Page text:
The collection comprises two manuscript volumes. The first (MS 13/1) contains 19th century transcripts of 24 letters between John Wallis and the Rev. Edmund Elys, dated December 1690 to April 1699. The letters contain discussion on religious and theological issues.
The volume also includes transcripts of three letters from John Wallis to Dr Thomas Smith, 14 July 1692, 6 July 1697 and 21 December 1698; and a transcript of a letter from Dr Arthur Charlett to the Archbishop of Canterbury [Archbishop Thomas Tenison], 22 September 1700.
All of the transcripts are in the same hand but the identity of the transcriber is unknown. On the first page of the volume, a note states that the correspondence was copied from a volume then in the possession of Joseph Parkis Esq. The current location of the original letters between Wallis and Elys is unknown. No other letters between them are listed in C.J. Scriba, 'A Tentative Index of the Correspondence of John Wallis, F.R.S.', Notes and Records of the Royal Society, 22 (1967), 58-93. The originals of the remaining four letters are now in the Bodleian Library, Oxford.
The second volume (MS 13/2) contains a transcript of treatise in which Dr Wallis criticizes Lewis Maidwell's proposals for an Academy. The original manuscript was written in November 1700, with a supplement dated January 1700/01. The treatise is followed by extracts from the Journal of the House of Commons relating to Maidwell's proposals, dated 1699-1705. At the end is a transcript of a paper posted by Professor [Nathaniel] Bliss, Savilian Professor of Geometry from 1742-65, inviting scholars to attend his house to discuss mathematical issues.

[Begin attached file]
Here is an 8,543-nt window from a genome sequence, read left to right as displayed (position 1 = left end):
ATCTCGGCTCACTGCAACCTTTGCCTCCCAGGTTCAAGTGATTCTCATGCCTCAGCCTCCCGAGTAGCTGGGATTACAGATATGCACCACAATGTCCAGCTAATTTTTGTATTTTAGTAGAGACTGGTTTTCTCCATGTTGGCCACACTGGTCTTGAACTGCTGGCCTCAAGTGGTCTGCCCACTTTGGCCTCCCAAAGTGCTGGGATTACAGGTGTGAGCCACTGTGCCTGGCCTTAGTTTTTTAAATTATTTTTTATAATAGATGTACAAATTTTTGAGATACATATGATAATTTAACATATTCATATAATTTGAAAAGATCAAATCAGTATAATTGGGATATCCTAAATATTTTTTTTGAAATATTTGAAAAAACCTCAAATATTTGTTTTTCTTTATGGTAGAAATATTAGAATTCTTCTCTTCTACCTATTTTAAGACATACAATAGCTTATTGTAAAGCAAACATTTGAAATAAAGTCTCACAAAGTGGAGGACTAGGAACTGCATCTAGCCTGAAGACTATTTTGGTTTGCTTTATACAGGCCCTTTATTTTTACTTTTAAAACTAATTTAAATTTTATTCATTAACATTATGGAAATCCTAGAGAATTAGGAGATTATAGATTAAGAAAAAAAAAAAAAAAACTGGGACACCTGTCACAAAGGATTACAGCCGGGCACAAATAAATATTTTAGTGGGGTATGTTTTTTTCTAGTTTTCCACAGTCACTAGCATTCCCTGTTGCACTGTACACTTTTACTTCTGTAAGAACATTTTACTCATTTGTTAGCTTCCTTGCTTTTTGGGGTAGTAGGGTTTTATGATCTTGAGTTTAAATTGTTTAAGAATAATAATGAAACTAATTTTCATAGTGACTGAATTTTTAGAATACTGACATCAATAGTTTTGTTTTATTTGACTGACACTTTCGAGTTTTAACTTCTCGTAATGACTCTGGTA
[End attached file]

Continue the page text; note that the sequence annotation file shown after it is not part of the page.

All of the transcripts are in the same hand, which is different from that in MS 13/1, but the identity of the transcriber is unknown. The introduction to the volume states that the treatise was then unpublished, and had been 'copied from the Original in Dr Wallis' own handwriting, which is preserved in the Savilian Library, at Oxford [now part of the Bodleian Library's collections of rare books and printed ephemera], MSS No. 57. It has since been published and edited by the Oxford Historical Society.
The date of the transcripts in both volumes is unknown but the style of handwriting and stationery used suggests a date around the middle of the 19th century.